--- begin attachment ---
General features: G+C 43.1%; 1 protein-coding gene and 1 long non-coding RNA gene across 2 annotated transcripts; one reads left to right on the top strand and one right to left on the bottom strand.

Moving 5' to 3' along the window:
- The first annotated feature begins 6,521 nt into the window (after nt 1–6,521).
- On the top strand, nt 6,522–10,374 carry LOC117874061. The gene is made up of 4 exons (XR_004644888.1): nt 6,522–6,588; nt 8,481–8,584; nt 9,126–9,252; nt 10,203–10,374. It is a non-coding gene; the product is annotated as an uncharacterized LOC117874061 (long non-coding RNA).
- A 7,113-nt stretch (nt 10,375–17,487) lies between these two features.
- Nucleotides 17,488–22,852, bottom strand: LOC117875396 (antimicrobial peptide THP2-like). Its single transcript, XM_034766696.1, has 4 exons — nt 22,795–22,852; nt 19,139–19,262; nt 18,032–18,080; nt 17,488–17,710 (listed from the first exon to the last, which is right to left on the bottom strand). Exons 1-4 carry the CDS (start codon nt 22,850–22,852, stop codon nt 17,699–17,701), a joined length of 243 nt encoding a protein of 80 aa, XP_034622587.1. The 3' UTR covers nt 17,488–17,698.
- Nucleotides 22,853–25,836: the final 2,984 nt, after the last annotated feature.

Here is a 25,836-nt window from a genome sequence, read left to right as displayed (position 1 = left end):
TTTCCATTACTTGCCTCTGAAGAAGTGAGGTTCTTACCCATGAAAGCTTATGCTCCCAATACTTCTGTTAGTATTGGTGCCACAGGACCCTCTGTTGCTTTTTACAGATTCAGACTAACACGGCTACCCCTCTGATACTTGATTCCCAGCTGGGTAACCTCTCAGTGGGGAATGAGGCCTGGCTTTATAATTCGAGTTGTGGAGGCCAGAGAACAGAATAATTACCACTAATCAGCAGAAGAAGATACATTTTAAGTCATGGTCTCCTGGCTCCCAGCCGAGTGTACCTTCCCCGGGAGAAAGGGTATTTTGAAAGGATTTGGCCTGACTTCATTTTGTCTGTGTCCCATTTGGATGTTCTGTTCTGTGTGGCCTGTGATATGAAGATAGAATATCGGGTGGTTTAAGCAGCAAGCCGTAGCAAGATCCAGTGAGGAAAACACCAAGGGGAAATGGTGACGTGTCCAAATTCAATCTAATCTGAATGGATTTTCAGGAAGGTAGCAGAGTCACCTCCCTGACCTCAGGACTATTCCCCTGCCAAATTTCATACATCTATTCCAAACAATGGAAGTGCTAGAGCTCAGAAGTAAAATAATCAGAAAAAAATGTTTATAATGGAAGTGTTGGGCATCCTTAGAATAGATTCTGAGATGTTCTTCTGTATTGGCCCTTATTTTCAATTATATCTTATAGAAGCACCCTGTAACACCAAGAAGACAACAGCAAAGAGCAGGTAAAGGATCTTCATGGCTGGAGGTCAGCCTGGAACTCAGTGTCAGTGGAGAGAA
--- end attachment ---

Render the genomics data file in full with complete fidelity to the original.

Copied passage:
General features: G+C 43.1%; 1 protein-coding gene and 1 long non-coding RNA gene across 2 annotated transcripts; one reads left to right on the top strand and one right to left on the bottom strand.

Moving 5' to 3' along the window:
- The first annotated feature begins 6,521 nt into the window (after nt 1–6,521).
- On the top strand, nt 6,522–10,374 carry LOC117874061. The gene is made up of 4 exons (XR_004644888.1): nt 6,522–6,588; nt 8,481–8,584; nt 9,126–9,252; nt 10,203–10,374. It is a non-coding gene; the product is annotated as an uncharacterized LOC117874061 (long non-coding RNA).
- A 7,113-nt stretch (nt 10,375–17,487) lies between these two features.
- Nucleotides 17,488–22,852, bottom strand: LOC117875396 (antimicrobial peptide THP2-like). Its single transcript, XM_034766696.1, has 4 exons — nt 22,795–22,852; nt 19,139–19,262; nt 18,032–18,080; nt 17,488–17,710 (listed from the first exon to the last, which is right to left on the bottom strand). Exons 1-4 carry the CDS (start codon nt 22,850–22,852, stop codon nt 17,699–17,701), a joined length of 243 nt encoding a protein of 80 aa, XP_034622587.1. The 3' UTR covers nt 17,488–17,698.
- Nucleotides 22,853–25,836: the final 2,984 nt, after the last annotated feature.

Here is a 25,836-nt window from a genome sequence, read left to right as displayed (position 1 = left end):
TTTCCATTACTTGCCTCTGAAGAAGTGAGGTTCTTACCCATGAAAGCTTATGCTCCCAATACTTCTGTTAGTATTGGTGCCACAGGACCCTCTGTTGCTTTTTACAGATTCAGACTAACACGGCTACCCCTCTGATACTTGATTCCCAGCTGGGTAACCTCTCAGTGGGGAATGAGGCCTGGCTTTATAATTCGAGTTGTGGAGGCCAGAGAACAGAATAATTACCACTAATCAGCAGAAGAAGATACATTTTAAGTCATGGTCTCCTGGCTCCCAGCCGAGTGTACCTTCCCCGGGAGAAAGGGTATTTTGAAAGGATTTGGCCTGACTTCATTTTGTCTGTGTCCCATTTGGATGTTCTGTTCTGTGTGGCCTGTGATATGAAGATAGAATATCGGGTGGTTTAAGCAGCAAGCCGTAGCAAGATCCAGTGAGGAAAACACCAAGGGGAAATGGTGACGTGTCCAAATTCAATCTAATCTGAATGGATTTTCAGGAAGGTAGCAGAGTCACCTCCCTGACCTCAGGACTATTCCCCTGCCAAATTTCATACATCTATTCCAAACAATGGAAGTGCTAGAGCTCAGAAGTAAAATAATCAGAAAAAAATGTTTATAATGGAAGTGTTGGGCATCCTTAGAATAGATTCTGAGATGTTCTTCTGTATTGGCCCTTATTTTCAATTATATCTTATAGAAGCACCCTGTAACACCAAGAAGACAACAGCAAAGAGCAGGTAAAGGATCTTCATGGCTGGAGGTCAGCCTGGAACTCAGTGTCAGTGGAGAGAA